This is because the number of their believers, if they had more than one individual, is not known. It does not appear that they exceeded a few people. Or it is not known until what time and to what extent they were firm in their opinion; thus, they should not be counted as sects, or else the number of sects would reach the hundreds or thousands.
Shaykh Mufid and Shaykh Tusi, may Allah have mercy on them, have also forwarded this same view.
Shaykh Mufid in the second volume of Al-Fusul al-Mukhtara, narrating from al-Nawbakhti, mentions the names of these sects and says: None of these sects except the Shi‘a exist in our time – 372 A.H.Thus, it becomes known that these sects have not existed to an extent that they be worthy of being pointed out at all.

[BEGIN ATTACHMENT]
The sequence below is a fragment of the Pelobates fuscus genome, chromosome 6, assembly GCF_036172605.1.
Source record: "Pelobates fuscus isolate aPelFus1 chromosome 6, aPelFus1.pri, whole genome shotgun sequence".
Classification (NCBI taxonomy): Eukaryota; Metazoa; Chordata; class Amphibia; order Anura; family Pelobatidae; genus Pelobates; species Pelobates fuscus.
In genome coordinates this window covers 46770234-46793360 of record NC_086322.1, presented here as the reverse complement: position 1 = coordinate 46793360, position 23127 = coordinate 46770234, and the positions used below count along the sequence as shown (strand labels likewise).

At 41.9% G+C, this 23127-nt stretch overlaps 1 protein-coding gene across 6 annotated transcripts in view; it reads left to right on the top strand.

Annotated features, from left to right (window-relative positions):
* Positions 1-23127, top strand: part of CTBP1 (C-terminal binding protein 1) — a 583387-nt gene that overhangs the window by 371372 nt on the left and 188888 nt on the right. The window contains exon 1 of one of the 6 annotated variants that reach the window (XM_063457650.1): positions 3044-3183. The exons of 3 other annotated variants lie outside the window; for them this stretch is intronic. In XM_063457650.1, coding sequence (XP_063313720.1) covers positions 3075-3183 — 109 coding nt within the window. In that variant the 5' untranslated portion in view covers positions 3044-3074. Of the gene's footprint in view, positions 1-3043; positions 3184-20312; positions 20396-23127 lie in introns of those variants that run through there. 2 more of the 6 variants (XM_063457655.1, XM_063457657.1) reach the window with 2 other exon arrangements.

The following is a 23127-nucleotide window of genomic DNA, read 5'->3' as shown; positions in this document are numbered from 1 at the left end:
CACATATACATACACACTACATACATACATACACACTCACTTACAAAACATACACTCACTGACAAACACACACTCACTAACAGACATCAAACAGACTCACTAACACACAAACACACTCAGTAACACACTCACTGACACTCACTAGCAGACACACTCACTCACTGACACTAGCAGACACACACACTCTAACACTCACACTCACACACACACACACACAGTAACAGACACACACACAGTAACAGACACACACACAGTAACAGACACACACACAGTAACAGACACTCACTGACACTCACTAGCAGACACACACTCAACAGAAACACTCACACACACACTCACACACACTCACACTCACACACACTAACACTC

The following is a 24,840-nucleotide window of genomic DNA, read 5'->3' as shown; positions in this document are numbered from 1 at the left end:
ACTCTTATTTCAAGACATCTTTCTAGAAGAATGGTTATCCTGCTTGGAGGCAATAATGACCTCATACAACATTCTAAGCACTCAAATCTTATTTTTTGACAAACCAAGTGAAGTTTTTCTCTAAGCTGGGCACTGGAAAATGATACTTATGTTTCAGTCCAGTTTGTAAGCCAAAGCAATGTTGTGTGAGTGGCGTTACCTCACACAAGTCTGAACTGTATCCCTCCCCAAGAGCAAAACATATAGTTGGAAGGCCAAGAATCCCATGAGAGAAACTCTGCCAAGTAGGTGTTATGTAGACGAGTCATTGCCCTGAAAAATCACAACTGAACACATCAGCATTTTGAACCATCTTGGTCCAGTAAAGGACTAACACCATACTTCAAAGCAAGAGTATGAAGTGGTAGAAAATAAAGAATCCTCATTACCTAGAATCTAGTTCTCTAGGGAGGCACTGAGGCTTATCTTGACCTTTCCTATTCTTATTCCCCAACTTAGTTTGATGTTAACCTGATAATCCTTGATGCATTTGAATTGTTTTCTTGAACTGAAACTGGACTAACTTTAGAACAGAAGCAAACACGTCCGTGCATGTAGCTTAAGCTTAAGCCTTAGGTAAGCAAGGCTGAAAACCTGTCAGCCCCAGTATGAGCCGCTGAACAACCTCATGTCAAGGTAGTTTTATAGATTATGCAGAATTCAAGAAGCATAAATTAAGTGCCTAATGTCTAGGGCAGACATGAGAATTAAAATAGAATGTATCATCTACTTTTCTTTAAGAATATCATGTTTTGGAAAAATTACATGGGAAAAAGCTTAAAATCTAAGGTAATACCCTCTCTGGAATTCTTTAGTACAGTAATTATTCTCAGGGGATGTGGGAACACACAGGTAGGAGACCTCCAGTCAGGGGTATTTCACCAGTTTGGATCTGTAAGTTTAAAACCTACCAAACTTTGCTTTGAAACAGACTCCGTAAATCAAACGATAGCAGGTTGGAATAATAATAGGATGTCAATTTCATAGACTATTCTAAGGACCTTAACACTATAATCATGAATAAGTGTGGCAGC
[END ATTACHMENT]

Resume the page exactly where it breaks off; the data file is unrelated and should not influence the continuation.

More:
Of course, if an opinion is attributed to them, even if it has no clear follower, it is necessary to research it, as Shaykh Mufid and Shaykh Tusi have performed, and they have proven the falsity of the views of all of these sects except the Twelver Shi‘a.In summary, books of sects and schools of thought have been involved in carelessness and exaggeration in counting groups and sects.Thus, such material in books cannot be relied upon - except in case of sects that exists even today or whose existence as a group is affirmed by reliable histories and references.
QUESTION: Is the abundance the titles of the Imam of the Age because of the profusion of his personal, spiritual, and physical characteristics, or is it on account of the vastness of his reformative actions?